I guess your view is different because of difference between
pricing of leased lines. If you have a hugely expensive international
private line, you have to sell its capacity for prices which make
customers unlikely to buy flat-rate. It's not like that in US.
>The trend is for flat rate dialup and usage based rates for leased
Sorry, this does not correspond to what i've seen. People who buy
a T-1 usually have enough traffic to fill it. Faster WWW access
encourage faster browsing, that's it.
Having several expensive IPLs that's not what we see either. I wonder
if it's more to do with people being more keen to charge per packet
if they are paying per packet (either in the obvious metered manner,
or if they are using an upstream link which is inevitably going to
be flat-topped, which works out much the same as pay per packet). If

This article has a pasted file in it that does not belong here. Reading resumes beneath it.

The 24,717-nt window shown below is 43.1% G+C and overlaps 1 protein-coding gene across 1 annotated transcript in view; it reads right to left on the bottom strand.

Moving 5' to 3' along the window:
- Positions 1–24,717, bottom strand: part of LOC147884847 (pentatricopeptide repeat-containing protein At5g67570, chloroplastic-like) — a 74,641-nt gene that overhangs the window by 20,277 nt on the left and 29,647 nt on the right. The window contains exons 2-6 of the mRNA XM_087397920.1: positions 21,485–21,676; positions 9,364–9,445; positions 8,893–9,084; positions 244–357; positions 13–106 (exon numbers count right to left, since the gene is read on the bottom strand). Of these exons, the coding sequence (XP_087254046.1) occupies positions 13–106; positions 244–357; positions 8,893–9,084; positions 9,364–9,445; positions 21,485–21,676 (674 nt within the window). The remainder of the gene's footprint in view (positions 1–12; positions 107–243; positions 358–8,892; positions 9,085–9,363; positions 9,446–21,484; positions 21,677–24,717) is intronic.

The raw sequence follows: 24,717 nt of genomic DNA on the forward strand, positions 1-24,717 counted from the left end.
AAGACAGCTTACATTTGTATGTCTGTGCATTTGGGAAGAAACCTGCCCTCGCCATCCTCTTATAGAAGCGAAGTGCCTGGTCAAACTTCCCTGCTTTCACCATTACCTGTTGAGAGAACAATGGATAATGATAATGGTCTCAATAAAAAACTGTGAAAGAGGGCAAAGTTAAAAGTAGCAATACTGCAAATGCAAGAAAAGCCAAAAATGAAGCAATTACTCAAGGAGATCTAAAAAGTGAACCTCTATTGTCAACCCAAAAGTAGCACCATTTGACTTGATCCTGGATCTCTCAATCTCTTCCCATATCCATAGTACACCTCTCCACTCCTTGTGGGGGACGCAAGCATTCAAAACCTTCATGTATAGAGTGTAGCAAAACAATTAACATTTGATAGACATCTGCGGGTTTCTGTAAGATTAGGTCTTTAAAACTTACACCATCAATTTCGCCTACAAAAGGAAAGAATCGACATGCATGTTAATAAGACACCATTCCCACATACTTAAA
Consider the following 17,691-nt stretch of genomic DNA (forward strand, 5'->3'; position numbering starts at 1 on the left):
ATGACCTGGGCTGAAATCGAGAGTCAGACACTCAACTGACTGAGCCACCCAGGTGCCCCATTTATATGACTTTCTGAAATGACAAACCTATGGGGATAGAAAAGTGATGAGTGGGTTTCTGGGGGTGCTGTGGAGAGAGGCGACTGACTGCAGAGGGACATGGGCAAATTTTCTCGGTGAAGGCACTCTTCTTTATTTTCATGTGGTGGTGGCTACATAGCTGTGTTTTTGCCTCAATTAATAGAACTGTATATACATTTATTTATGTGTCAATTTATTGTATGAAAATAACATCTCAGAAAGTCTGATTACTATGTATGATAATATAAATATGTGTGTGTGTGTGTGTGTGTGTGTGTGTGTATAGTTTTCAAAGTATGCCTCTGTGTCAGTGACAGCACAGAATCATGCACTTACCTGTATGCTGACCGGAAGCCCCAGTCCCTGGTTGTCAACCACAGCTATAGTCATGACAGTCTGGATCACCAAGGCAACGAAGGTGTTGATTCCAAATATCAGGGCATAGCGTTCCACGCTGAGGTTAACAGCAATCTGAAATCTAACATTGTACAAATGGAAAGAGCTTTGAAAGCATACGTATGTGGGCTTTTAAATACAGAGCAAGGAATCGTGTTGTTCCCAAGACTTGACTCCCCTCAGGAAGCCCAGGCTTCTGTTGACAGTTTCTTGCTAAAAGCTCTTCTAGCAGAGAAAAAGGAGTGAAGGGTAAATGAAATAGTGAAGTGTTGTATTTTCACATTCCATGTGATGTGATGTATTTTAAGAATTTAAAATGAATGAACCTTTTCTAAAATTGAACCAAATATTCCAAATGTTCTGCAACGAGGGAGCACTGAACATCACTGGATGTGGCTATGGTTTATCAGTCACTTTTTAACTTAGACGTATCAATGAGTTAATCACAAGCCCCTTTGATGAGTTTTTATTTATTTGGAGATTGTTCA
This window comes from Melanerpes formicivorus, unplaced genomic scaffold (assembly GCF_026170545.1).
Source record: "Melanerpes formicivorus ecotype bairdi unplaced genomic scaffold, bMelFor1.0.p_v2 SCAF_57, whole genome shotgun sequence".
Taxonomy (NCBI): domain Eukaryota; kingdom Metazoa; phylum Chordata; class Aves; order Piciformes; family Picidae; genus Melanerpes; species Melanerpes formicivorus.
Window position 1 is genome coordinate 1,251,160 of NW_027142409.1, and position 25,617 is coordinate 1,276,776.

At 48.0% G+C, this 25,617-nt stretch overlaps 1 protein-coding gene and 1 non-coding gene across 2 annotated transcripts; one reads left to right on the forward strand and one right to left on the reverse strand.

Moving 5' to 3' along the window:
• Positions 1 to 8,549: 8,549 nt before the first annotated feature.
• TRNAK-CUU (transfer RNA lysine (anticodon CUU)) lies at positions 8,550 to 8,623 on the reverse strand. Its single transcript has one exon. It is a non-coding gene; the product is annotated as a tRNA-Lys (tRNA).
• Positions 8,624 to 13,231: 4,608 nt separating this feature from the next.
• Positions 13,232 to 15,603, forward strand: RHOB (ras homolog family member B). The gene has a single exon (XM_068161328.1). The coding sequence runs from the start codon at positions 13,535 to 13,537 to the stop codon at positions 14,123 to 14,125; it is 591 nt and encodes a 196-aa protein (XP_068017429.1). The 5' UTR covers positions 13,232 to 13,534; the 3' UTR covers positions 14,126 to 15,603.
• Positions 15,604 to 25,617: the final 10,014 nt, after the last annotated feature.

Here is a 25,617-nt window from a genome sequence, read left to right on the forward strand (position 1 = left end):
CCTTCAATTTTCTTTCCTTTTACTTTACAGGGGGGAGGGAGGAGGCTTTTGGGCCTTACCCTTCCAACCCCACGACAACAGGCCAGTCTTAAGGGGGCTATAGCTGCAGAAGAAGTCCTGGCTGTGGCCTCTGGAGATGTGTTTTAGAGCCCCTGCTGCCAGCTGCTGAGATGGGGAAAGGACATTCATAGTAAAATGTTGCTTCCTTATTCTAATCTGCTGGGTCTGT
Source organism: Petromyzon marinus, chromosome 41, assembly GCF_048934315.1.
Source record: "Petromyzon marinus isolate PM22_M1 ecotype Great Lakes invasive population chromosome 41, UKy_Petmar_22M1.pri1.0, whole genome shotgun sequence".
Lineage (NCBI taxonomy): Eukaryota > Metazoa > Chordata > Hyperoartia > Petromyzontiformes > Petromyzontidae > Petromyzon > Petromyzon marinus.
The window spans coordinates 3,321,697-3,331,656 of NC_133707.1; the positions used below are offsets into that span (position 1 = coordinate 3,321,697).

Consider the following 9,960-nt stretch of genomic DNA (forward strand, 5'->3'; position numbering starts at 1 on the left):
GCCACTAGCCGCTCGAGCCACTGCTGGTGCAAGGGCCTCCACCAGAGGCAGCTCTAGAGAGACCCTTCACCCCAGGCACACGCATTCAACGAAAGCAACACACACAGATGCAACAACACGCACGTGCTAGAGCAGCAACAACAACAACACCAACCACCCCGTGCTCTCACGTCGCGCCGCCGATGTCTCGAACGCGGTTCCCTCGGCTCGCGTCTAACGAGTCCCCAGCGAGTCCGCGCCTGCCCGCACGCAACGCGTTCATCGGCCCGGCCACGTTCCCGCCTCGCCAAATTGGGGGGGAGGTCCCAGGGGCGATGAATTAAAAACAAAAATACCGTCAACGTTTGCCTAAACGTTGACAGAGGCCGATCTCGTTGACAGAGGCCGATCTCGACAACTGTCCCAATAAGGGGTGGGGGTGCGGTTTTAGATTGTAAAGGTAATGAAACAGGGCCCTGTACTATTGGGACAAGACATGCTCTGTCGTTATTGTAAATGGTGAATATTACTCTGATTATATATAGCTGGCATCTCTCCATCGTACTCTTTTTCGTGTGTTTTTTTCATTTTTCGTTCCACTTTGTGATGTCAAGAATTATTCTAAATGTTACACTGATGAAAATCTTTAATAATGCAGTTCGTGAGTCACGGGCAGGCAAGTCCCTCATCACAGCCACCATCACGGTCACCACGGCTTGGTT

so this might help explain the difference of views given that I'm in UK
which has rather a different connectivity model from continental Europe.
As a general point, when providers have cheap / a surfeit of outgoing
bandwidth, they are bound to be more concerned about building customer
base numerically. When bandwidth is in short supply or expensive, they
are going to be concerned more about how much each customer is using.
Certainly in the US input cost is less price sensitive to upstream
bandwidth costs than in continental Europe (if only as it's a smaller
% of total cost).